Variegated Cutworm on Alfalfa

Variegated Cutworm on Alfalfa

Bryan Jensen, IPM Program

I have received a number of phone calls and emails regarding variegated cutworms on alfalfa.  This damage is likely from migrating moths although some overwintering is likely.  Phil Pellitteri, UW Entomology, and Krista Hamilton, WDATCP, have reported intense moth flights and egg laying in the northern part of the state.  However, my calls have also included alfalfa in the southern region as well.  Incidentally, yellowstriped armyworm has also been found in mixed populations with variegated cutworms.

Variegated cutworms moths are nocturnal.  The forewings are dark brown with mottled designs and are approximately 1 ½ in long.  The hind wings are lighter in color.   Larvae are up to two inches long, vary from light to dark brown and curl up into a ball when disturbed.  The distinguishing characteristic is a single row of yellow dots on the back.  Not all segments will have this yellow dot but they are more pronounced in the middle segments.  Variegated cutworms feed on a wide variety of ornamental, field and vegetable crops.  They are a climbing cutworm that feed on foliage and usually don’t “cut” plant like black cutworms.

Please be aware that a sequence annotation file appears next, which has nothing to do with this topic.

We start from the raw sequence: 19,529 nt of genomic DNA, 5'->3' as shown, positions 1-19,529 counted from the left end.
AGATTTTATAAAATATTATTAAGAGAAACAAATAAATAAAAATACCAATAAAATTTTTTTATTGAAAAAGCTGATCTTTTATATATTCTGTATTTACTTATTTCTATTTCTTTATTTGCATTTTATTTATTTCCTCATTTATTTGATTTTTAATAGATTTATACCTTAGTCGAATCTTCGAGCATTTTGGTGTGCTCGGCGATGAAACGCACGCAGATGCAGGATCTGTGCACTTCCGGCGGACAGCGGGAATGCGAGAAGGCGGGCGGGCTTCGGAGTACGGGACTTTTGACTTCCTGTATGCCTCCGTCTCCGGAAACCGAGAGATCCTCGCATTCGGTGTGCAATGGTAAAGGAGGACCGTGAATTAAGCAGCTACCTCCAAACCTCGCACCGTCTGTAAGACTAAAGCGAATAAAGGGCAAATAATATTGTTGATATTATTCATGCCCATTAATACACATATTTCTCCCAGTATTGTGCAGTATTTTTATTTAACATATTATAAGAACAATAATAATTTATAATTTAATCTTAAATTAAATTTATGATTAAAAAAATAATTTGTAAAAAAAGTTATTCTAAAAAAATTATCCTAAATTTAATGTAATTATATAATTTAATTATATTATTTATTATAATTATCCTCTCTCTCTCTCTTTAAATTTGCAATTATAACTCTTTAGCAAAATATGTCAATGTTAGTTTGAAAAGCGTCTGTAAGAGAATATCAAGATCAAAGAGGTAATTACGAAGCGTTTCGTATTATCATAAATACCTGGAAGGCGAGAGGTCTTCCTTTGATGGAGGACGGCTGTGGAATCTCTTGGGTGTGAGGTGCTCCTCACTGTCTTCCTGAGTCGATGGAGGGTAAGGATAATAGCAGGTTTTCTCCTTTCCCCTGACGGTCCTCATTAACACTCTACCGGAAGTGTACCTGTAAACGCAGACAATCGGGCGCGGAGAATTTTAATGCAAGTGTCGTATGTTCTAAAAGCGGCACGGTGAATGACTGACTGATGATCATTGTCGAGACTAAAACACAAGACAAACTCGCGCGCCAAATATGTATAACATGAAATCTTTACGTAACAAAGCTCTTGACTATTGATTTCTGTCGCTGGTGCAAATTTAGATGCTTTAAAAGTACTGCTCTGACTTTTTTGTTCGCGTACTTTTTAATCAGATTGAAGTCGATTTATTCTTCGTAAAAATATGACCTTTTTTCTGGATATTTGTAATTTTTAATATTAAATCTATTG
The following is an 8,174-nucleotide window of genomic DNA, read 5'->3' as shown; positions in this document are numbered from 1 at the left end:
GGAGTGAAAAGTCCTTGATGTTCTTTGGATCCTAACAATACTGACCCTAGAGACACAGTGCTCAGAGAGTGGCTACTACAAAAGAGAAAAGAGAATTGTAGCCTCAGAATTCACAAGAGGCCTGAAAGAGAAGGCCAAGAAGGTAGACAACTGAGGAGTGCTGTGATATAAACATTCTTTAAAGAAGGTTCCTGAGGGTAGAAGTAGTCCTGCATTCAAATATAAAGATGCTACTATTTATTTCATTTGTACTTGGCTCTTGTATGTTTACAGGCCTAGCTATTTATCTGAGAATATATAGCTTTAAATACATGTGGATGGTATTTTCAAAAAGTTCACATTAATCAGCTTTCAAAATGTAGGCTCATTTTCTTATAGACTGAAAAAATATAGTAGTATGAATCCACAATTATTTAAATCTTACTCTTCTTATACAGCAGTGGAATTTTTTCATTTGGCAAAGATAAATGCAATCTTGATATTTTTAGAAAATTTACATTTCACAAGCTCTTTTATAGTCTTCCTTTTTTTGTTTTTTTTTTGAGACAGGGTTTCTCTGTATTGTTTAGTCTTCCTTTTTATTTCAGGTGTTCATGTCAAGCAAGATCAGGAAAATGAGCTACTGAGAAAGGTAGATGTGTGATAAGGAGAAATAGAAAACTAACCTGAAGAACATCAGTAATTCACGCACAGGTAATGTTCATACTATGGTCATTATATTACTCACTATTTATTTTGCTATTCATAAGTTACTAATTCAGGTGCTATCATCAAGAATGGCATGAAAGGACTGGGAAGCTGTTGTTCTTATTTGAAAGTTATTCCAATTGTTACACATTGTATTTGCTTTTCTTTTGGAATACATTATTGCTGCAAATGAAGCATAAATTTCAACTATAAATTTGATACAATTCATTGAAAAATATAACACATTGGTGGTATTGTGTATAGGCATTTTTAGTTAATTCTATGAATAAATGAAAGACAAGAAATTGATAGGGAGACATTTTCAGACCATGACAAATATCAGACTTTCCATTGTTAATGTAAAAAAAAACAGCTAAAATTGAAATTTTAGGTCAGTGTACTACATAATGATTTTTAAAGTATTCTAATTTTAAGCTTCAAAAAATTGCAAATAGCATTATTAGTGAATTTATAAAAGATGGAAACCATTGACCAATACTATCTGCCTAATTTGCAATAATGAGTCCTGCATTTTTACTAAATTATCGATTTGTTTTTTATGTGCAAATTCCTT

Yellowstriped armyworm larvae can be up to 1 ¾ inches long are usually grey to black in color.  Their distinguishing characteristic is two distinct yellow stripes on each side of their body.  Like variegated cutworm, they are a foliage feeder with a wide host range that includes both grasses and broadleaved field and vegetable crops.

In the southern part of the state we are very close to harvest and that should be your first control option, if feasible.  Most of my concern would be protecting the regrowth.  These larvae can survive harvest and would likely start feeding on newly formed crown buds or shoots.  Their survival could be increased by hiding under the windrow.  Don’t automatically assume the lack of green up is a result of variegated cutworm or yellow stripped armyworm feeding.  Lack of rain can certainly be a cause this year.  Although nocturnal feeders, variegated cutworm (and yellow stripped armyworm) are relatively easy to find.  Inspect the soil surface, under leaf litter and cracks in the soil to confirm the cause.

Variegated Cutworm

Yellowstriped Armyworm